In early November the Transport for London (TfL) removed Free Balochistan adverts from London black
cabs after pressure from the Pakistani government.
The World Baloch Organisation, which advocates for rights of the ethnic Balochs who live in the Balochistan regions straddling Pakistan, Afghanistan and Iran, launched its campaign on London's black cabs to highlight the war crimes and human
rights abuses of the Islamabad government. The #FreeBalochistan adverts carry slogans saying Stop enforced disappearances and Save the Baloch people
The British High Commissioner in Islamabad was summoned to appear before the Pakistani Foreign Secretary, Tehmina Janjua, on Friday over the adverts which they said directly attack its territorial integrity and sovereignty.
Unsurprisingly TfL were quick to get the adverts off their property and to apologise for the offence, and this seems to have done the trick for them.
The UK advert censors at ASA have also got caught up in international complaints resulting from the TfL campaign particularly as the adverts have now appeared more widely on advertising spaces that are not related to TfL.
Now clearly ASA don't want to get involved in the political content of campaign advertising so their rules are more about offence and honest claims about products. So ASA responded to complaints noting that the adverts did not breach their
deliberately apolitical advertising rules. Unfortunately the subtlety of not breaking rules has been interpreted more as approving the adverts. As explained in an
article from thehindu.com
The High Commission of Pakistan and a member of the public had referred the advert to the ASA, arguing the slogan Free Balochistan was irresponsible and offensive to the Pakistani diaspora and an attack on the sovereignty and territorial
integrity of Pakistan.
In a letter to the World Baloch Organisation, which is running the campaign in London, ASA confirmed that it would not pursue the matter any further as there did not appear to be a breach of the code. The advertiser had a right to express their
views, despite the issue of Baloch independence being a politically sensitive issue. The ASA's role was to assess what appeared within the ads, rather than making a broader judgment about the intent of the ad, or the political cause, being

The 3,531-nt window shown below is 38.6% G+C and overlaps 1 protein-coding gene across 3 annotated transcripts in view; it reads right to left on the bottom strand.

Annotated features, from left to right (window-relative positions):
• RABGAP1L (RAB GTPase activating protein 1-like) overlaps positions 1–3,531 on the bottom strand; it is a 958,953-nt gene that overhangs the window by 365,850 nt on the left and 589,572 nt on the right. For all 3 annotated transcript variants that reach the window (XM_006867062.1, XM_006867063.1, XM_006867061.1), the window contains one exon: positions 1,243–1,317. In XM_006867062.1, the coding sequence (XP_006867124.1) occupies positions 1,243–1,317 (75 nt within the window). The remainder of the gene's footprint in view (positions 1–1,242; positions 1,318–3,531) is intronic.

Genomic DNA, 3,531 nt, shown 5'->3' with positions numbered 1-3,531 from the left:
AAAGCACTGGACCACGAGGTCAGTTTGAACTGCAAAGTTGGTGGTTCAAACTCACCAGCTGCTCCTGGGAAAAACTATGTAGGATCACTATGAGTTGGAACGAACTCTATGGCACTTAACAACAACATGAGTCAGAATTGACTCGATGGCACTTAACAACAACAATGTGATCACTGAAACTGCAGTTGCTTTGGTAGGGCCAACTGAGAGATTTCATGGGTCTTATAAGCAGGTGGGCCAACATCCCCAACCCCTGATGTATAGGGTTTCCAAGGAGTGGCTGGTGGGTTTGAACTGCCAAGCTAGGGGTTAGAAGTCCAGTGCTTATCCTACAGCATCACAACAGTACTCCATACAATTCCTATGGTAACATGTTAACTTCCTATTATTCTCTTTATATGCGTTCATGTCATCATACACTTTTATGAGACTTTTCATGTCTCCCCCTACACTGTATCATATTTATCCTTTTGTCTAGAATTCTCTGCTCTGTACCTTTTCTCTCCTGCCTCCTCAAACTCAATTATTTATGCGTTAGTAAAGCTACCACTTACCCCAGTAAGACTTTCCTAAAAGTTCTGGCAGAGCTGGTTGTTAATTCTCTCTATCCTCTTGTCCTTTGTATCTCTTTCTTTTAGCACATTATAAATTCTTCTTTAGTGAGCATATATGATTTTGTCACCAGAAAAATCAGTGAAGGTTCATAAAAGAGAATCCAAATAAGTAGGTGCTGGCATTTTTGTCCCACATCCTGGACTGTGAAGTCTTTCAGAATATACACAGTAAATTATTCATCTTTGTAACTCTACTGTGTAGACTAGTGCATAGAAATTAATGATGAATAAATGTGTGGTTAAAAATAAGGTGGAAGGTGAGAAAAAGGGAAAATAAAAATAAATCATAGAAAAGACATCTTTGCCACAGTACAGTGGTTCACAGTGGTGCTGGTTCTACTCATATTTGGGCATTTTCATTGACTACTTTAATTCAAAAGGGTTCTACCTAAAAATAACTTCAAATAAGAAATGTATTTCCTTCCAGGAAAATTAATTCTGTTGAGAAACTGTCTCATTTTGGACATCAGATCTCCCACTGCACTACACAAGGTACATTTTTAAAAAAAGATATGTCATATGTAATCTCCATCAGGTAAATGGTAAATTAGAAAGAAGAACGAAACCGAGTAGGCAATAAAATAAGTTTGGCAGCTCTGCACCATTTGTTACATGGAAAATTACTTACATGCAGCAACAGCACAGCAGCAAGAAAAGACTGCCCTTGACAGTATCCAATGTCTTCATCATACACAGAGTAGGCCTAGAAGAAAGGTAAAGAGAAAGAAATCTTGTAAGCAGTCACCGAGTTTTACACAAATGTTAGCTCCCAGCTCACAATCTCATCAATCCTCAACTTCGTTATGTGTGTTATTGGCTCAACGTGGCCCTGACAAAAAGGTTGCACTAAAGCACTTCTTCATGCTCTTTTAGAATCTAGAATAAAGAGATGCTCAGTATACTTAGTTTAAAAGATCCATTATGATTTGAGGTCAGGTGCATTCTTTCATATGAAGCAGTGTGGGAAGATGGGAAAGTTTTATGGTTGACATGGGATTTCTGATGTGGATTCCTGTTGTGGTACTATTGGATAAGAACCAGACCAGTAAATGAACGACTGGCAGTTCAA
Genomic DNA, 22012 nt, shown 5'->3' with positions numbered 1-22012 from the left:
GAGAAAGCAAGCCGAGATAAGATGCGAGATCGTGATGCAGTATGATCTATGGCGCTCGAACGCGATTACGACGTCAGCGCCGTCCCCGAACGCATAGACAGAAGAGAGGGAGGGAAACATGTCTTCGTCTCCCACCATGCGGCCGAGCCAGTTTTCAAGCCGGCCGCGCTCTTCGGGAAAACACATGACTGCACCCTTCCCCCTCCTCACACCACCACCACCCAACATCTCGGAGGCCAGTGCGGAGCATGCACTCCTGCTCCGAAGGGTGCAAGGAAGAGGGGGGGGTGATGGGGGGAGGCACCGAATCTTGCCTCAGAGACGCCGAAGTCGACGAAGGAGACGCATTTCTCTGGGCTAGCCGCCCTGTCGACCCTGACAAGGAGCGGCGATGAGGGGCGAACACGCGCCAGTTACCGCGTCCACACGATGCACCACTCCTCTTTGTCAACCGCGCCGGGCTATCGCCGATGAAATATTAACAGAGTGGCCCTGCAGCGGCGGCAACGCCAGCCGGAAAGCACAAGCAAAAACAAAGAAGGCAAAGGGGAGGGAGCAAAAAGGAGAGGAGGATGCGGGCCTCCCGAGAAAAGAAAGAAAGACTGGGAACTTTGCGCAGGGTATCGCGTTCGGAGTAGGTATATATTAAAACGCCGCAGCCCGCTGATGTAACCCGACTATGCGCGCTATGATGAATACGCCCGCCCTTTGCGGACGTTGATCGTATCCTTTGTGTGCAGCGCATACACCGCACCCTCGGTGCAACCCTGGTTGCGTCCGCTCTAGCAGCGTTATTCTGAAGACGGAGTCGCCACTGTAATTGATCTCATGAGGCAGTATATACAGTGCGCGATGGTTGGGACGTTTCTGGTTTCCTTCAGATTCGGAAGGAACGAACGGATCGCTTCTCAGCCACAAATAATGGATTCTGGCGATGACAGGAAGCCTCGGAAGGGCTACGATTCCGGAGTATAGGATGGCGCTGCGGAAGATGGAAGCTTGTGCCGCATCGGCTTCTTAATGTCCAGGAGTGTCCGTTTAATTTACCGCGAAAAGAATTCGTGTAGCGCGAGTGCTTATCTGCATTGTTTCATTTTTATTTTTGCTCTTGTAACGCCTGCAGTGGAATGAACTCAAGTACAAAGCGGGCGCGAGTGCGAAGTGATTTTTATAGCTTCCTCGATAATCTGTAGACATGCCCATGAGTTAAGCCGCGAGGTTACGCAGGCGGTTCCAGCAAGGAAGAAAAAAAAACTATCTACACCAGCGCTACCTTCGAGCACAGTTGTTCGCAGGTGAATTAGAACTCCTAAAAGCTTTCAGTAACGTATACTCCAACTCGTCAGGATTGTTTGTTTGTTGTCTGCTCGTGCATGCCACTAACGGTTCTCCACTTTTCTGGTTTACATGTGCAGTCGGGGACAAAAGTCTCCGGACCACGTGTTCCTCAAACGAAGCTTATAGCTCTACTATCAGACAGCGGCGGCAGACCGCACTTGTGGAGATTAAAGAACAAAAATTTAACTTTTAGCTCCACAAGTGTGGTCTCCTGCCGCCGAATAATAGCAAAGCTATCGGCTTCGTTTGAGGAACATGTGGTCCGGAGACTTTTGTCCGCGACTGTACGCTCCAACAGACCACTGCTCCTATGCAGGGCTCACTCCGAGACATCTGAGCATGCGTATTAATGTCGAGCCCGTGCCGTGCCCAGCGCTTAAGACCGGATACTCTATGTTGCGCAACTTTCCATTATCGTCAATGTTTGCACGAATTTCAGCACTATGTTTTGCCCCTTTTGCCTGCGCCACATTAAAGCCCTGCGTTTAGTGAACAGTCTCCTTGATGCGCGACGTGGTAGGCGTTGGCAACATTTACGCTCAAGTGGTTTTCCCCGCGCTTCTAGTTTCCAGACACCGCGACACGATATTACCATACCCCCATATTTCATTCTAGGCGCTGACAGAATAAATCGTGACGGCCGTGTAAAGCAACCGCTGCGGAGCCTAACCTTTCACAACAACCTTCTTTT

The ASA Council considered that the tagline '#FreeBalochistan' was an invitation to find out more about a particular political campaign itself, and the ad itself did not make any specific claim that threatened the territorial integrity or
sovereignty of Pakistan... the ad was unlikely to cause serious or widespread offence to members of the public in general.
#FreeBalochistan campaigners were clearly delighted and hailed the decision by ASA to allow a billboard campaign by the organisation to remain in place. Bhawal Mengal, the WBO's London spokesperson said:
Justice has prevailed. The ASA has affirmed that our campaign is within the U.K.'s rules and regulations. Moreover it has proved that Pakistan's narrative to malign our campaign is baseless and deceitful.
Of course the Pakistan government is not so delighted: The Pakistan High Commission says it's reviewing the ASA's decision and
article from thenews.com.pk
reports a source sating that Pakistan High Commission will now launch legal action against the ASA.
A spokesman for the Pakistan High Commission said that the ASA's response has been received which is being reviewed. The spokesman said that further course of action will be announced soon. It is an ongoing matter and we are in touch with the ASA.